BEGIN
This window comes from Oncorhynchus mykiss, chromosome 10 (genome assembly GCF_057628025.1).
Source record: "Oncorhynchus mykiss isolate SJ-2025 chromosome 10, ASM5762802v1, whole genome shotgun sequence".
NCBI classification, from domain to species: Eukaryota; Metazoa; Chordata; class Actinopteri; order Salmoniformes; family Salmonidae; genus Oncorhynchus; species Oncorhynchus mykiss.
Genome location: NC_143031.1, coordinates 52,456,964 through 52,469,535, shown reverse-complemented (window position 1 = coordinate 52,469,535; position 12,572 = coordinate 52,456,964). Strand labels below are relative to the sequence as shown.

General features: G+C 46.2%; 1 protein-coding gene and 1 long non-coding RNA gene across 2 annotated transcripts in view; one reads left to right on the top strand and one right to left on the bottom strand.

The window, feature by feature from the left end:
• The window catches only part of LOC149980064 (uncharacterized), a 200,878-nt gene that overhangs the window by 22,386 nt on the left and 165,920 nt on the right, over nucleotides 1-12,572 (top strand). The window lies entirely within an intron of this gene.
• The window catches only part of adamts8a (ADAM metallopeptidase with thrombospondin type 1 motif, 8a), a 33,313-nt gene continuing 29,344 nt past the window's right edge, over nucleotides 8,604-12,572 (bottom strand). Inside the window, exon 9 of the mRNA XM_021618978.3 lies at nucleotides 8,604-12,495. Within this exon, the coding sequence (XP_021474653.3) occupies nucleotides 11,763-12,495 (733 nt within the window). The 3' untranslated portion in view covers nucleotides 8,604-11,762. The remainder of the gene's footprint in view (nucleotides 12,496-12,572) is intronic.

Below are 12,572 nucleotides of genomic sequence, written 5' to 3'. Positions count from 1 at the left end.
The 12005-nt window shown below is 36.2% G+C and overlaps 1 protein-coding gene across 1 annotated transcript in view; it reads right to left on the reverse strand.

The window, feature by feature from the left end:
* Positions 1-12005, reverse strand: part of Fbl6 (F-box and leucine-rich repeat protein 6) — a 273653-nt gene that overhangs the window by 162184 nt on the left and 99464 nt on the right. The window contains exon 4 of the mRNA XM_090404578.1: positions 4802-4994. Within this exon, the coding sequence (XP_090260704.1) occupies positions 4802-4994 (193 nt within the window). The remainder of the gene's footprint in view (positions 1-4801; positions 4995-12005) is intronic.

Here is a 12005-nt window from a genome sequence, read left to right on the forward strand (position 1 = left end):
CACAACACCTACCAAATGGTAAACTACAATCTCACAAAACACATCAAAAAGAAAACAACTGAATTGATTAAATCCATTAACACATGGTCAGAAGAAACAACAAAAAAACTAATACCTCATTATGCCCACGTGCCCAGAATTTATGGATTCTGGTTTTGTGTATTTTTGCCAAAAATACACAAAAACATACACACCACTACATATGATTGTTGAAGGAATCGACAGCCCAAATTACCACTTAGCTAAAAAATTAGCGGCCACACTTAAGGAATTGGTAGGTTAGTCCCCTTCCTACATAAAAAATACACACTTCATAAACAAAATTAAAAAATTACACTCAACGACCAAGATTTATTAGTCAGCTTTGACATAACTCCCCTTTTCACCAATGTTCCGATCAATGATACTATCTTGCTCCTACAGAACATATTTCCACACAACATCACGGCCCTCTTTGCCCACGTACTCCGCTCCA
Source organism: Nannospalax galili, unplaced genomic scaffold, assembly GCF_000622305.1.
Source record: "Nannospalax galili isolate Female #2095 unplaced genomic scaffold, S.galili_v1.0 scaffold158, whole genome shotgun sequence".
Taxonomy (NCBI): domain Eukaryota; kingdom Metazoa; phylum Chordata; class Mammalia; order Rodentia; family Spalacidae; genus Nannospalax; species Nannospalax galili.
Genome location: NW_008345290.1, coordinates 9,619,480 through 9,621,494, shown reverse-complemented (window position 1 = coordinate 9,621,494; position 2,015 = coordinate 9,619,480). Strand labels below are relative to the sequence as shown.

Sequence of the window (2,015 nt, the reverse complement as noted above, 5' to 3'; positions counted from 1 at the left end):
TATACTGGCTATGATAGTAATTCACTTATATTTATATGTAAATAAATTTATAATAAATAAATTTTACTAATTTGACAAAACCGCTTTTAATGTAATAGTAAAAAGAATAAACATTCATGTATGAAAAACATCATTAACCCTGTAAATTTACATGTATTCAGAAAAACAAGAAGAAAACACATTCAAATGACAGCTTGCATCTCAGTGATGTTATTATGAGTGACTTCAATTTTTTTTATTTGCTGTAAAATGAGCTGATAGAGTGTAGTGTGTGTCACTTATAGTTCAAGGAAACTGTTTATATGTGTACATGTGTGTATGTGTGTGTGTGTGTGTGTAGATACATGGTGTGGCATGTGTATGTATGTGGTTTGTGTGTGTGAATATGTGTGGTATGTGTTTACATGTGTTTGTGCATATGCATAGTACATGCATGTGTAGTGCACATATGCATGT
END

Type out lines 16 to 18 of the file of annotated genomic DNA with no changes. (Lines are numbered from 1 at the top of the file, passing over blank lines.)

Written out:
Source record: "Nannospalax galili isolate Female #2095 unplaced genomic scaffold, S.galili_v1.0 scaffold158, whole genome shotgun sequence".
Taxonomy (NCBI): domain Eukaryota; kingdom Metazoa; phylum Chordata; class Mammalia; order Rodentia; family Spalacidae; genus Nannospalax; species Nannospalax galili.
Genome location: NW_008345290.1, coordinates 9,619,480 through 9,621,494, shown reverse-complemented (window position 1 = coordinate 9,621,494; position 2,015 = coordinate 9,619,480). Strand labels below are relative to the sequence as shown.